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Commissar

COMMISSAR

Soviet government official.

"Commissar" was the title given to the bureaucratic leaders of the Soviet Union, used from 1917 to 1946. The title and rank of commissar was also given to the military-political officers serving with the Red Army during World War II. Also known as People's Commissars, they were the heads of the various people's commissariats (of health, justice, education, internal affairs, and so forth), the central bureaucratic organizations that governed the Russian Republic and the Soviet Union. The commissars were also the members of the Soviet of People's Commissars (Sovet narodnykh komissarovSovnarkom, or SNK), the central organ of state power that coordinated government decisions in the Soviet republics and among the commissariats when the USSR Supreme Soviet was not in session. In 1946, when the commissariats were renamed ministries, the commissars became ministers, and the SNK became the Council of Ministers.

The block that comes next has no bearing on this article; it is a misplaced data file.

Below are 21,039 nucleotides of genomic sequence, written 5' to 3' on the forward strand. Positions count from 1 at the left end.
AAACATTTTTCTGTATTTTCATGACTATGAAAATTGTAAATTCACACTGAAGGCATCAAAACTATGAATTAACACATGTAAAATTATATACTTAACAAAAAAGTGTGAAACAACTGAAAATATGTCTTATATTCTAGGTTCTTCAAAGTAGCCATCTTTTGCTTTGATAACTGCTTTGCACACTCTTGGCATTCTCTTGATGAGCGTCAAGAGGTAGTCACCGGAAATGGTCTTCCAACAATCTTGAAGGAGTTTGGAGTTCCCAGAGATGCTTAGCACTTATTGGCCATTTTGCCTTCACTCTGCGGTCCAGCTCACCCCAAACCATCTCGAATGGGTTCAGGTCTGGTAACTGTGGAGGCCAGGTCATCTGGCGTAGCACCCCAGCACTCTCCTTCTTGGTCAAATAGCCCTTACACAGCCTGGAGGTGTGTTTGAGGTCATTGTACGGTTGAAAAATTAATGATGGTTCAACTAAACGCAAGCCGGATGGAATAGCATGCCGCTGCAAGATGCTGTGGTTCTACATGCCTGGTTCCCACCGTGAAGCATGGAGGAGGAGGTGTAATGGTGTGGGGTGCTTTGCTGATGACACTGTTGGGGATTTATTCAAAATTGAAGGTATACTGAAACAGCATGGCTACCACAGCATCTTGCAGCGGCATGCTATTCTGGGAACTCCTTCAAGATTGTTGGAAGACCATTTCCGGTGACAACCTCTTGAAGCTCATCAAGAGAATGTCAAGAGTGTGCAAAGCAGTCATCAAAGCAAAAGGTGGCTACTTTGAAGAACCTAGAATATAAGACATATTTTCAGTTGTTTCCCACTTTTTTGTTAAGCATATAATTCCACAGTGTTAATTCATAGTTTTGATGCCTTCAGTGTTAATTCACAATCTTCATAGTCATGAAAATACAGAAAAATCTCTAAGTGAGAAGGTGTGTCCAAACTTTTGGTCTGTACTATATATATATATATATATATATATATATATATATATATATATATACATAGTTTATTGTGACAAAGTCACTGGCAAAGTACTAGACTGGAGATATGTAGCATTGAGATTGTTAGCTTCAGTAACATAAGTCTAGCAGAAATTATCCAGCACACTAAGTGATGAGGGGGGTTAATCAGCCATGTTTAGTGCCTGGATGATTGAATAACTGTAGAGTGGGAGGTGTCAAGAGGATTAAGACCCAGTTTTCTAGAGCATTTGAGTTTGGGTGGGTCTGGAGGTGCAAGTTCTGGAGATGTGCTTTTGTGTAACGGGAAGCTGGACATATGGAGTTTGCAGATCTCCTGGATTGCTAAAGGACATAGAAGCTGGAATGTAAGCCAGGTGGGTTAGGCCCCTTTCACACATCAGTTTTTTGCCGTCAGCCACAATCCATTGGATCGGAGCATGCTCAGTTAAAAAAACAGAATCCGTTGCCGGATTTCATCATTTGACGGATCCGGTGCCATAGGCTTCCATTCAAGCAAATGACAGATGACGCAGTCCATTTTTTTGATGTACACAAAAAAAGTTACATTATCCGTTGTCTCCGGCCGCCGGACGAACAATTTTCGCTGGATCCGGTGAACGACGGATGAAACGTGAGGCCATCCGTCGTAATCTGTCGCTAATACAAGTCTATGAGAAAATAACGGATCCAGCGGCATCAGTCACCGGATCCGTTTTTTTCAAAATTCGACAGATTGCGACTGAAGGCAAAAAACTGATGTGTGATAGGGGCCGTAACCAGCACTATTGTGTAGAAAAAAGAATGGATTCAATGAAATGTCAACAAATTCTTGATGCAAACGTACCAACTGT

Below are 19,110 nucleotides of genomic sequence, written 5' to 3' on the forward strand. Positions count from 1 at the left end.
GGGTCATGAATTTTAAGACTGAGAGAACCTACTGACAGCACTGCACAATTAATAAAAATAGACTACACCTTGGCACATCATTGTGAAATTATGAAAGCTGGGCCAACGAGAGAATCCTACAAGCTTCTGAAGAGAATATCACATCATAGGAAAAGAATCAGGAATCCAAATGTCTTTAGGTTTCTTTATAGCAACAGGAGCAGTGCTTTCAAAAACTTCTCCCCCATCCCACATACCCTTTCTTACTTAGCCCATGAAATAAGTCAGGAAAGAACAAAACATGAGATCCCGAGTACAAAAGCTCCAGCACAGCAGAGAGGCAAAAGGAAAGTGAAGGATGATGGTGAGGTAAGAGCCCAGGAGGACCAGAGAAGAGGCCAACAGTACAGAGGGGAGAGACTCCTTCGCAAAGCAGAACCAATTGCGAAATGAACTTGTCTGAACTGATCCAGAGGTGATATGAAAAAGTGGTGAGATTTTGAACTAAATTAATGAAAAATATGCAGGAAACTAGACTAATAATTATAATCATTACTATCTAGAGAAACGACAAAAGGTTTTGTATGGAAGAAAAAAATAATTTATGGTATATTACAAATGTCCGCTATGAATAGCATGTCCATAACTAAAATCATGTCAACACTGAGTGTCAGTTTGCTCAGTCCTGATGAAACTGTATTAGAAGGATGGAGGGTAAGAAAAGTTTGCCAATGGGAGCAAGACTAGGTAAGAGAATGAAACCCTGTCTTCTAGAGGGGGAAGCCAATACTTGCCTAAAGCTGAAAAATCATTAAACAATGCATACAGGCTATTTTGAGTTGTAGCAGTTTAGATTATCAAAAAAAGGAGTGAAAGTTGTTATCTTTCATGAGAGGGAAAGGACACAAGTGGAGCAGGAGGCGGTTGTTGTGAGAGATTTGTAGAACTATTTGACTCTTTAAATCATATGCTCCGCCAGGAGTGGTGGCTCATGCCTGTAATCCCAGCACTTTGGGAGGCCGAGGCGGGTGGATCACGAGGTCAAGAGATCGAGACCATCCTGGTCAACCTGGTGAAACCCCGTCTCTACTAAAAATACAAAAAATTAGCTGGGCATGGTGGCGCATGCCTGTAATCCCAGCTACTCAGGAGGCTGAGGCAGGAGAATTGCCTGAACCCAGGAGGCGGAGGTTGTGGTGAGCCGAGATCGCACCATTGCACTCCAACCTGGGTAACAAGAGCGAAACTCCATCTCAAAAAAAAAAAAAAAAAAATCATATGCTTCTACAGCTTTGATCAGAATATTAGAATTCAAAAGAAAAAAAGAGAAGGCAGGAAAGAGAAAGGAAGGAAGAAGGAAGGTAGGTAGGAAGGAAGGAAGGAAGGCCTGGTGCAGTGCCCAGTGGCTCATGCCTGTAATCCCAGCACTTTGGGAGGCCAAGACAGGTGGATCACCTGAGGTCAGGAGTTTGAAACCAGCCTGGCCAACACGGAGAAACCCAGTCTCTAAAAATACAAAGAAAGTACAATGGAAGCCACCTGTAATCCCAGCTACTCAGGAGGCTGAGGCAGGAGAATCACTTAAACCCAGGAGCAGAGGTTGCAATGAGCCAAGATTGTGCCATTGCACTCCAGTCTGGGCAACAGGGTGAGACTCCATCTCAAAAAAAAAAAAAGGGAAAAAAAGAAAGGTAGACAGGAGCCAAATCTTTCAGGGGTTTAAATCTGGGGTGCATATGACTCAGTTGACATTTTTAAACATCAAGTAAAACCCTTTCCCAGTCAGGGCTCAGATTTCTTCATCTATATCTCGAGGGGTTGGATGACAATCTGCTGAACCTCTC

See also: council of ministers, soviet; supreme soviet

bibliography

Fainsod, Merle, and Hough, Jerry F. (1979). How the Soviet Union Is Governed. Cambridge, MA: Harvard University Press.

Sharon A. Kowalsky

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commissar

commissar head of a government department in the U.S.S.R. XX. — Russ. komissár — F. commissaire — medL. commissārius COMMISSARY.

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commissar

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